In 2013, La Santa Cecilia released a song that fered a window into the lives undocumented immigrants in the United States living in fear being deported and separated from their families.
Titled “El Hielo,” which translates to ice — the initials the federal government’s Immigration and Customs Enforcement agency — the band shed light on a topic that hits close to home.
“When we wrote ‘El Hielo,’ we felt the need to express what was happening in our community due to unjust immigration policies and viewpoints from our government,” percussionist Miguel “Oso” Ramírez, whose parents are immigrants from Mexico, tells Billboard.
“Also, our band member José Pepe Carlos, along with a lot our friends were ‘Dreamers,’ so we decided to take that step. Doing so changed our lives.”
It was then that the Grammy-winning band from Los Angeles realized that music could portray “what so many us were living,” Ramírez says.
The politically-charged and powerful lyrics “El Hielo” are as relevant as ever. The song talks about families being separated by ICE and children crying not knowing if they’ll see their parents again.
It’s the narrative we’ve been hearing far too ten on the news lately: family separation at the border as a result the Trump administration’s “zero tolerance” immigration policy. The policy prosecutes parents traveling with children hence being separated from their kids who are sent to detention centers.
“It breaks my heart to see what’s happening to our community right now,” Ramírez says. “How can you do that to families/children and sleep at night? As a person and as an artist, it hurts deeply.”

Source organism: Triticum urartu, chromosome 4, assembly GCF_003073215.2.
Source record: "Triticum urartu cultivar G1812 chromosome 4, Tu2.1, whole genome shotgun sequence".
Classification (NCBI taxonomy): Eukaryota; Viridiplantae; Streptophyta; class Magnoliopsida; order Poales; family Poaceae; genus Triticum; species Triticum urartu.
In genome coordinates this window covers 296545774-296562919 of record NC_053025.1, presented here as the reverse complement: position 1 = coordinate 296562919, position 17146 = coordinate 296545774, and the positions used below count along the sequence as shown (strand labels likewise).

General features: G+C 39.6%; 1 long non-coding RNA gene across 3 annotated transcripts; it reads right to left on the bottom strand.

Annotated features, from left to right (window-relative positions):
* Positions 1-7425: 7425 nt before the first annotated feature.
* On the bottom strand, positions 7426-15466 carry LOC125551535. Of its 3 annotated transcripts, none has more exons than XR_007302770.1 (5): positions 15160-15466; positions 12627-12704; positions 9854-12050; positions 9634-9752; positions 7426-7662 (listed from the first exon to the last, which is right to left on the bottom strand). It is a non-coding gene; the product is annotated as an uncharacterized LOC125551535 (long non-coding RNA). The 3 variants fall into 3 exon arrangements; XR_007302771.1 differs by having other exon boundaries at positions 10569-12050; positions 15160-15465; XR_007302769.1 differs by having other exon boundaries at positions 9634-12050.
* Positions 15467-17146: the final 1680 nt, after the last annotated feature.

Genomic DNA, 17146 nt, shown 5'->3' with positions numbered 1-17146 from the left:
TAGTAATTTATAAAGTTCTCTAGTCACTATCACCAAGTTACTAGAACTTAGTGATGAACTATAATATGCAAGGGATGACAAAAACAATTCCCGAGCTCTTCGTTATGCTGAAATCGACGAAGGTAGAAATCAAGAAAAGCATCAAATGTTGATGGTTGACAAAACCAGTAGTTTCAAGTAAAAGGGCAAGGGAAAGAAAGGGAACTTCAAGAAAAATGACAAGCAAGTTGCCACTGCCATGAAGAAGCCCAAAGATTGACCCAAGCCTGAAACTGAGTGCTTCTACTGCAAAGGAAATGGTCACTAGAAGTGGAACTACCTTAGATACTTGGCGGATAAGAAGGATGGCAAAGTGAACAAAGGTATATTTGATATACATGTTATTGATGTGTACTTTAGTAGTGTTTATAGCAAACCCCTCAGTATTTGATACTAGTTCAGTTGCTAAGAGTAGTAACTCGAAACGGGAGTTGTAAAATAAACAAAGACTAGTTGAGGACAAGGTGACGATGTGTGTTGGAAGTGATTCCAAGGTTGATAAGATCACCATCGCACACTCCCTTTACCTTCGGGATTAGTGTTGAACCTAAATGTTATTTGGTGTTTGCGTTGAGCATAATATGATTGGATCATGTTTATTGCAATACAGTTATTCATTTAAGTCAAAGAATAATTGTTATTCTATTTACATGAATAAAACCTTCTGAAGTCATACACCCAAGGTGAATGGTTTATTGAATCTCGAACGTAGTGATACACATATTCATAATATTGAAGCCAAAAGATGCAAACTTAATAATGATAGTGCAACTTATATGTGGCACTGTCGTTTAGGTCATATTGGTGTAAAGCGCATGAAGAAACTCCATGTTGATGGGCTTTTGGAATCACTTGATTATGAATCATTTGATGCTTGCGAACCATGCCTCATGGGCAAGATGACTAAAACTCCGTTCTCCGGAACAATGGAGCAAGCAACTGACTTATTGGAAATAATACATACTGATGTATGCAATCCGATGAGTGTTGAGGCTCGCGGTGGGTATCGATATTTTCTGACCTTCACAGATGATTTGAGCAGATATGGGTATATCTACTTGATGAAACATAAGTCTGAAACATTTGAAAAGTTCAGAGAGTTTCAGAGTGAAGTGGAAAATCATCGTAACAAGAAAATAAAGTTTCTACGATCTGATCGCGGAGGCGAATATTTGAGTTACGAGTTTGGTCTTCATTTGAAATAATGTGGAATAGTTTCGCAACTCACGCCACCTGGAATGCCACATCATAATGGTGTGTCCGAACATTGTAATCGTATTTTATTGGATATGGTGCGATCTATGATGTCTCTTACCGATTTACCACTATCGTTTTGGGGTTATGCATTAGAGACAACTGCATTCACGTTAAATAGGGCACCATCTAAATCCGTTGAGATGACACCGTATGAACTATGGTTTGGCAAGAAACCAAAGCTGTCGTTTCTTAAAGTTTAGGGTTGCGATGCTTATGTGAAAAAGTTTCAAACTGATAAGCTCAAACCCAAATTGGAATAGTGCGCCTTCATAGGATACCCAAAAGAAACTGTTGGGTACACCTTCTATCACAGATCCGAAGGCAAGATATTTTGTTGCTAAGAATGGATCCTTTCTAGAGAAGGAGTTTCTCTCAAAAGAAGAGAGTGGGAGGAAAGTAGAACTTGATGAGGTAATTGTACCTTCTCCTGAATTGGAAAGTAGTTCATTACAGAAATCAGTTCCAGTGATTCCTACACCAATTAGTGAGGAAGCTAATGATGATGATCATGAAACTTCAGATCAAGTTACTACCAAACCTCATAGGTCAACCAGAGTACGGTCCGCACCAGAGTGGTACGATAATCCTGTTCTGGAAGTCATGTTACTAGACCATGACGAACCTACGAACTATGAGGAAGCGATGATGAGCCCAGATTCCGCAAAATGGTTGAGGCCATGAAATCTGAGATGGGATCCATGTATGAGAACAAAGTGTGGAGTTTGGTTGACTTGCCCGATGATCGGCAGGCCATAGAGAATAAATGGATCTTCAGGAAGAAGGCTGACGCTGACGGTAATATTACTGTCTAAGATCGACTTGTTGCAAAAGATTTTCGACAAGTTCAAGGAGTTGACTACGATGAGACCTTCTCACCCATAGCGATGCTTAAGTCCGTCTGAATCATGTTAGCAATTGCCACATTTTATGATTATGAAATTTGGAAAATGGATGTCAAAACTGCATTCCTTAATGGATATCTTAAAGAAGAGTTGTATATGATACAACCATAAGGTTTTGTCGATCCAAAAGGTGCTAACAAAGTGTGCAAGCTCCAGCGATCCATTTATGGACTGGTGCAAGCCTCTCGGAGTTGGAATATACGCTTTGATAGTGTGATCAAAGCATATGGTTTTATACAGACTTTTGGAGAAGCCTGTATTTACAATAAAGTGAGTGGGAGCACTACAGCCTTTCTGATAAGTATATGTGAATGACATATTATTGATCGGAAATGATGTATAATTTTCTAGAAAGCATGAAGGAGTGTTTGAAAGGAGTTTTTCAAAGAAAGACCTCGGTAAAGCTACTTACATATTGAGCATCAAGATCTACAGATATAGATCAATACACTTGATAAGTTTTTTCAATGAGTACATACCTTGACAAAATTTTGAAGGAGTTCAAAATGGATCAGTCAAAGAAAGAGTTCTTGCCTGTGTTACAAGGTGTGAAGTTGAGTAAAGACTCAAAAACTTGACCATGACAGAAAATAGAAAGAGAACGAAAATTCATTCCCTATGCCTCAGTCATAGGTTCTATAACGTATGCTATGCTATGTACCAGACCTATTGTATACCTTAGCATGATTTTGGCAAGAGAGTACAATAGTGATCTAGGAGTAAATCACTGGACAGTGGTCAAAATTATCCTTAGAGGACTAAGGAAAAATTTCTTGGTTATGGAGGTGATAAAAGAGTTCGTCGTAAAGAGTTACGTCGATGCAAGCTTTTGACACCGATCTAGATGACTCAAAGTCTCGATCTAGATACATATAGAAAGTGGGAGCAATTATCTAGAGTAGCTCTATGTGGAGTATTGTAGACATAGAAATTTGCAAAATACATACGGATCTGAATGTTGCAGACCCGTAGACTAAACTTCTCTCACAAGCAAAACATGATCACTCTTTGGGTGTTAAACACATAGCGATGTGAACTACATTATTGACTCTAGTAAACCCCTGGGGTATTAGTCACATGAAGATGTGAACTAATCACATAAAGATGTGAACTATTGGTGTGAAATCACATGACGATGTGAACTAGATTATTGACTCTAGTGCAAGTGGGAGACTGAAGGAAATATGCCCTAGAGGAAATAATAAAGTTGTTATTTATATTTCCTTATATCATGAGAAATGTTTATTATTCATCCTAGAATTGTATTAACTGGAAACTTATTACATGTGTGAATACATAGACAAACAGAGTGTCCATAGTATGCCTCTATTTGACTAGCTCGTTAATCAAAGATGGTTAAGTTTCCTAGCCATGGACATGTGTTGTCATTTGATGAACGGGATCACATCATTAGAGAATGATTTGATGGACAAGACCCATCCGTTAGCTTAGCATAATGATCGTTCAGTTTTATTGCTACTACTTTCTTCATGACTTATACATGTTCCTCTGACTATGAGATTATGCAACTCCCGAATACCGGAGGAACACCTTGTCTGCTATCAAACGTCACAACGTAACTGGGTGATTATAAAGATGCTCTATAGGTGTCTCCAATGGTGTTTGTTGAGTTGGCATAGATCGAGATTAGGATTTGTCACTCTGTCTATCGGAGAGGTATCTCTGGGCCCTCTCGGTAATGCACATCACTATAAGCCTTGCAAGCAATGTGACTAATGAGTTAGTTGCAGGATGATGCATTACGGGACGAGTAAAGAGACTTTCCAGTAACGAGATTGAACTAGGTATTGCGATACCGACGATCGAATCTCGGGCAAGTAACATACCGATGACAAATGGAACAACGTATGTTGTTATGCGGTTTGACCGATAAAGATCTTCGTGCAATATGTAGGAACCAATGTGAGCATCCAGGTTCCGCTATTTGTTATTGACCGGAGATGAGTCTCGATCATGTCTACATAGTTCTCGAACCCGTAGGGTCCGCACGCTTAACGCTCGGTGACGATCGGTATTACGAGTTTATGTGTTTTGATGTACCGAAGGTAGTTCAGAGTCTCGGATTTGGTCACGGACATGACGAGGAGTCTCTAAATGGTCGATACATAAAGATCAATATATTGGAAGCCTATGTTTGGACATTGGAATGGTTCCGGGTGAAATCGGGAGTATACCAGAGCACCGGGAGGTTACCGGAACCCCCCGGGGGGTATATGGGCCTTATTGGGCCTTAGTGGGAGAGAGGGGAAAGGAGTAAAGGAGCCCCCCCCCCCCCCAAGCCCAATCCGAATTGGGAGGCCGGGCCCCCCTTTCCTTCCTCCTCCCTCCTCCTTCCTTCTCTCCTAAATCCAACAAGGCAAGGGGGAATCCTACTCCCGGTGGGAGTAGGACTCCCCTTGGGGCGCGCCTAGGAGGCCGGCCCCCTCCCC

While President Trump has signed an executive order to stop family separation at the border and his administration has until July 26 to reunite nearly 2,500 separated children, Ramírez says it’s important to keep talking about the issue and raise awareness. “It’s up to all us. The politicians, media and grassroots organizations and everyone in our society to create change.”
Through songs, addressing immigrant issues onstage and posting their support for the Senate Bill 3036, or the Keep Families Together Act on social media, La Santa Cecilia is committed to continue denouncing anti-immigrant policies and contribute to “finding a solution to the problems we face,” Ramírez adds. “The best thing we can do as artists is to motivate, inspire and inform as many people as we can. We are not politicians. We are musicians, and I wish I could do more sometimes.”
The role musician slash activist is one that Ramírez doesn’t take lightly and it’s because his immigrant parents that he feels has more a responsibility to address the topic immigration.
“Our parents made a huge sacrifice so that we can have opportunities in life,” Ramírez says. “I can never forget that.”
For now, Ramírez and fellow band members including lead singer Marisol Hernández, bassist Alex Bendaña and accordionist Pepe Carlos will continue their Summer Lovin’ Tour across the United States to spread love and unity.
“We want to sing this song today titled ‘Nunca más’ because what’s happening in this country with the separation our families and communities,” Ramírez says onstage at the Taste Chicago on July 12. “Hopefully, you feel inspired to continue the lucha (fight) and utilize your voice to create some sort world that you deem just for our families.”